I was asked to write one thousand two hundred words and was paid my first ever fee for writing. It was a rather exciting moment.

Interestingly, I recently read some statistics and facts that strongly suggest that writing non-fiction is a better way to make money as a writer. Indeed, the evidence of my own experiences supports that so far, albeit from a very small statistical sample.  I made eight pence per word for that article. I wish I could say the same for my self published stories. 

 

Review of Sealskin by Su Bristow

Cover art for Sealskin by Su Bristow, featuring a fishing net merging and transforming into long flowing hair.
Sealskin by Su Bristow

‘Sealskin’ is a wonderful elaboration of one of the ancient legends of the selkies, seals which come onto land and shed their skins to become like humans. In the story, a fisherman hides one of the skins preventing the selkie from returning to the sea. It also starts with a terrible act, of which more later. (may contain spoilers)*

The story is set in a historical period which is not fully defined but is certainly before the steam age. The fishing village in the Hebrides, is close knit with everyone knowing everyone else’s business. Although they look after each other, and make sure those who suffer misfortune are not left by the wayside, there is still a certain rivalry and gossip is rife. The main occupation is fishing, and the sea claims the lives of men as readily as any other cause.

(While reading it, I visualised the characters in the Ealing Comedy “Whiskey Galore”)

I particularly enjoyed the way Su paints a picture of the village’s social interactions, and the dynamic of riding out a scandal by parading in full view; calmly deflecting accusations. Tight knit communities can be wonderful places to live when you feel included, but can be terrifying if you become ostracised.

The ending was particularly satisfying for me. As it approached, just like I always do, I attempted to second guess what would happen. I could only see two possible scenarios and neither of them was really going to please me. It was therefore a blessed relief when Su found a third way that made much more sense than either of my ideas.

The book has received many five star reviews already and I am not going to buck that trend, however, one reviewer was highly critical. I didn’t want to comment on her review and end up with a long running argument, but I am going to address it below. But warning, it may contain a few mild spoilers.

Potential spoilers.

I have tried to keep this from being a spoiler, but if you are the sort of person for whom any clue at all to the story is a spoiler, then by all means stop reading here.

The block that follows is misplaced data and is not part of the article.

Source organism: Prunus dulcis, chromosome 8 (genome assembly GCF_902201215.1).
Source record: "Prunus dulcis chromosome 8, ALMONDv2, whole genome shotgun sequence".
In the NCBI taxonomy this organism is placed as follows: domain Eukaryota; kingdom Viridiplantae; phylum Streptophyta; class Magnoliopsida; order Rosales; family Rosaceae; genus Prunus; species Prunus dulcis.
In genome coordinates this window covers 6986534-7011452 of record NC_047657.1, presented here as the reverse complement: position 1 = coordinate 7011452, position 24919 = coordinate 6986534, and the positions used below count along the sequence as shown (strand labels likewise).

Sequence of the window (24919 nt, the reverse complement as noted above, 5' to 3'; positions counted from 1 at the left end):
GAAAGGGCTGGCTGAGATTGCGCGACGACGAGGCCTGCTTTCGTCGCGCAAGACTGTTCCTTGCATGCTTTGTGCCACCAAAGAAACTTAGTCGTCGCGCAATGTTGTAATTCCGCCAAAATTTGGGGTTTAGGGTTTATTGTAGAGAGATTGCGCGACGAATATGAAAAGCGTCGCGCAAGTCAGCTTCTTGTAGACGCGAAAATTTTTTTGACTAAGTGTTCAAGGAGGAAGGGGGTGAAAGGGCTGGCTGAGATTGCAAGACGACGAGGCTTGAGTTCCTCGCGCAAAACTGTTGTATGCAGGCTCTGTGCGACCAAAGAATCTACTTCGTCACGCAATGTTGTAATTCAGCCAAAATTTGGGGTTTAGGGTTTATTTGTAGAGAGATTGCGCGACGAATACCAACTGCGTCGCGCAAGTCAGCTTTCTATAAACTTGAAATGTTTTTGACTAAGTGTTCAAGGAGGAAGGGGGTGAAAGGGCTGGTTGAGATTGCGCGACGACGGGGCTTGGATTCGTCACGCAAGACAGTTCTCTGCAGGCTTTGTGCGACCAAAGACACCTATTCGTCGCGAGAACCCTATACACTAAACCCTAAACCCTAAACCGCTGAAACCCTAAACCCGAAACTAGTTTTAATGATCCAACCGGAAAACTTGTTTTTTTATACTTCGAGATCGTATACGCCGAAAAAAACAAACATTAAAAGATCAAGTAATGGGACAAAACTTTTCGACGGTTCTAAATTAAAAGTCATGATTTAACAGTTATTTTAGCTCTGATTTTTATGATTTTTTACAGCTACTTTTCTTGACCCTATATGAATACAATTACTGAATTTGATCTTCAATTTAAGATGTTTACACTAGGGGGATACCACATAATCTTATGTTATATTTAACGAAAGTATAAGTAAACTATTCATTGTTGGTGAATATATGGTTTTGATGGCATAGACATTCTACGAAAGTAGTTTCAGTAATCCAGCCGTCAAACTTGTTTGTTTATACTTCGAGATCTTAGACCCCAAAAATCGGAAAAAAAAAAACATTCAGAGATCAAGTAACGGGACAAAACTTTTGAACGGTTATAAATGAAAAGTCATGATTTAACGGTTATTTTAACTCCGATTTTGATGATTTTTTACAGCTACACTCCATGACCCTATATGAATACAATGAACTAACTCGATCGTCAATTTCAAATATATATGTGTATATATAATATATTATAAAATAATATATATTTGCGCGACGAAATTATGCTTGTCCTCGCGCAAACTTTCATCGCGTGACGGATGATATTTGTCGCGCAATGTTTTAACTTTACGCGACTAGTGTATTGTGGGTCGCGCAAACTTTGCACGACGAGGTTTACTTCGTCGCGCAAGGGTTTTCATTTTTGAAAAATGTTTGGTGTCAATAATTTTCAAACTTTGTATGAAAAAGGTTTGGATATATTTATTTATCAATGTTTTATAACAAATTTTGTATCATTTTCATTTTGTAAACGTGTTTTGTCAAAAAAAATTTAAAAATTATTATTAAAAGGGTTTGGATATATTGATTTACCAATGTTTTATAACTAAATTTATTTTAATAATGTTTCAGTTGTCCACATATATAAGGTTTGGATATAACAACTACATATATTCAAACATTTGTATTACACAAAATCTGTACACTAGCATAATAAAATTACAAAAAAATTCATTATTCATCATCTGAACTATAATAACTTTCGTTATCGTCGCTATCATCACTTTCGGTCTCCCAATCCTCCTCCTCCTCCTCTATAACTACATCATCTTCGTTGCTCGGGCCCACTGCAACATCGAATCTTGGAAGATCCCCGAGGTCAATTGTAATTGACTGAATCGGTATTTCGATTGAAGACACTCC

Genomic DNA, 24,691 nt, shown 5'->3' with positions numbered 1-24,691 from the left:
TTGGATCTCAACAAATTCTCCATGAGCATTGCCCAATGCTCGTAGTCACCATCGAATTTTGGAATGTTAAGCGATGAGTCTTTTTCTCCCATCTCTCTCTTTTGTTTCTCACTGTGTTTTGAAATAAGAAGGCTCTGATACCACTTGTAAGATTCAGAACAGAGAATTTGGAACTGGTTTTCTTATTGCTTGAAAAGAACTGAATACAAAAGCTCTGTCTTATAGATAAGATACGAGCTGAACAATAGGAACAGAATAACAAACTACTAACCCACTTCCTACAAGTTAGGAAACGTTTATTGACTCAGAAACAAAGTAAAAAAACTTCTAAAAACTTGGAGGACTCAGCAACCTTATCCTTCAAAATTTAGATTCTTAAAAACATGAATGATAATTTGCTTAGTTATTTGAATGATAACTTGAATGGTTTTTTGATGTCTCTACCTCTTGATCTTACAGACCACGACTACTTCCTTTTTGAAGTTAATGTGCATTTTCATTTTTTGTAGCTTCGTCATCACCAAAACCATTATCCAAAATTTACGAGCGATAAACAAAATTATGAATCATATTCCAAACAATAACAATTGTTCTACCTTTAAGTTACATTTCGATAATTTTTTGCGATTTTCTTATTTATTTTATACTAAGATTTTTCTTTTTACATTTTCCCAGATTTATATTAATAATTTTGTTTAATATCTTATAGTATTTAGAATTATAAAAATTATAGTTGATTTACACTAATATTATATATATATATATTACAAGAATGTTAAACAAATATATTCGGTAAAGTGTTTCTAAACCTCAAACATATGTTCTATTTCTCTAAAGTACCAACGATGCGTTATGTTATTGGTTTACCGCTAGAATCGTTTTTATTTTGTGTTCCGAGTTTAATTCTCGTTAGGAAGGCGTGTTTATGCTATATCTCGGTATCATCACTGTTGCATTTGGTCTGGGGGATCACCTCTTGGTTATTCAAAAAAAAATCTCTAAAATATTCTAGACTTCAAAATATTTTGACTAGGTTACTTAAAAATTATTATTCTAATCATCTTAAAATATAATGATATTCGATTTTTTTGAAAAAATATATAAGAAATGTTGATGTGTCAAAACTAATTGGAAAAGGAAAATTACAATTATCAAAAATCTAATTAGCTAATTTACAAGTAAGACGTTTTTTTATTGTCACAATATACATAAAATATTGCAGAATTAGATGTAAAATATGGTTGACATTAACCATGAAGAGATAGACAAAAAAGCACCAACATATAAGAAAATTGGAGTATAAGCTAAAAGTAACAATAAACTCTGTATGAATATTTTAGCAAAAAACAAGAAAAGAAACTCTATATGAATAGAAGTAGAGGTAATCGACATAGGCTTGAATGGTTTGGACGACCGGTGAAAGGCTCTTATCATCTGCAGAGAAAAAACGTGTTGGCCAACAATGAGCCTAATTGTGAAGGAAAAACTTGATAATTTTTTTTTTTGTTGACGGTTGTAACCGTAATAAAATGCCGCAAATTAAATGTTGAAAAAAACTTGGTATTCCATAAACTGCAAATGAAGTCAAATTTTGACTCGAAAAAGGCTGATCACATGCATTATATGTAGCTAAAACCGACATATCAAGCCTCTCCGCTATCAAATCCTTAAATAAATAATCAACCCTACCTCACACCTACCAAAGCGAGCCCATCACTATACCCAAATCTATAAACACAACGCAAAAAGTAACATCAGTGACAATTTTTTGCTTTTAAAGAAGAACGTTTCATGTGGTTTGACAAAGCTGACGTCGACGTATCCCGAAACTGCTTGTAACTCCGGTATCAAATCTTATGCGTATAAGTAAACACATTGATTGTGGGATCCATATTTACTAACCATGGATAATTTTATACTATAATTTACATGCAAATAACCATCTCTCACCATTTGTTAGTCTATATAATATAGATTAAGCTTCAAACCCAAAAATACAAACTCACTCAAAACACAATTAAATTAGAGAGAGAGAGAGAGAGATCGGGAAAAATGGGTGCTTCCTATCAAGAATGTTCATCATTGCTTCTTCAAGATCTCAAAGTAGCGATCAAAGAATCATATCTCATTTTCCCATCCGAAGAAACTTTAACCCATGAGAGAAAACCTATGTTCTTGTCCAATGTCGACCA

* I said the story begins with a terrible act. An appalling act of violation of a female, which in the modern world is rightly considered unforgivable. The reviewer felt that the act was subsequently glossed over in the story, and that the perpetrator is subsequently portrayed as a hero. As a man, I hesitate to make any excuse, but I feel here that three points are worthy of keeping in mind.

  1. The author herself is a woman. OK, I know that proves nothing, but I feel the next points establish she does not make light of the subject.
  2. The selkies had been performing a mating dance, and there was a certain magic in the air which made the perpetrator not fully aware of, or in control of his actions. We are not talking about being drunk, or lustful, but being possessed by selkie magic.
  3. He feels enormous guilt for his actions throughout the book, despite the fact that it is strongly implied that he is not in control of his actions. The selkie has magical powers, and can affect a human’s behaviour, as shown later in the book.
  4. The setting is historical, and as such, it is not acceptable to make judgements about morality based on modern norms. Juliet was thirteen when Romeo made his advances to her, King David has many wives and concubines. This story is an elaboration of a folk myth and as such stays faithful to the basis of the original.

Ultimately, every reader must take what they wish from the story, but in my opinion, it would be a shame to dismiss it because of a lack of understanding of the magical elements.

New author announcement coming soon

Blue Poppy is already reeling from the news that Ben Blake, a well established self-publishing author with six titles already in print, wanted to publish his next two novels, “Black Lord of Eagles”, and “Fanged Fish” through us; but now we have been approached by an author from London who had got 750 pre-orders of his first novel before the company supposedly publishing him pulled the rug.

We don’t want to give too much away but it goes without saying we could not pass up the chance to publish someone who has already created so much interest in their first book.

It may mean we have to transform from an imprint, to an actual company with some sort of legal status. That’s going to mean proper accounts and such like. Much to do.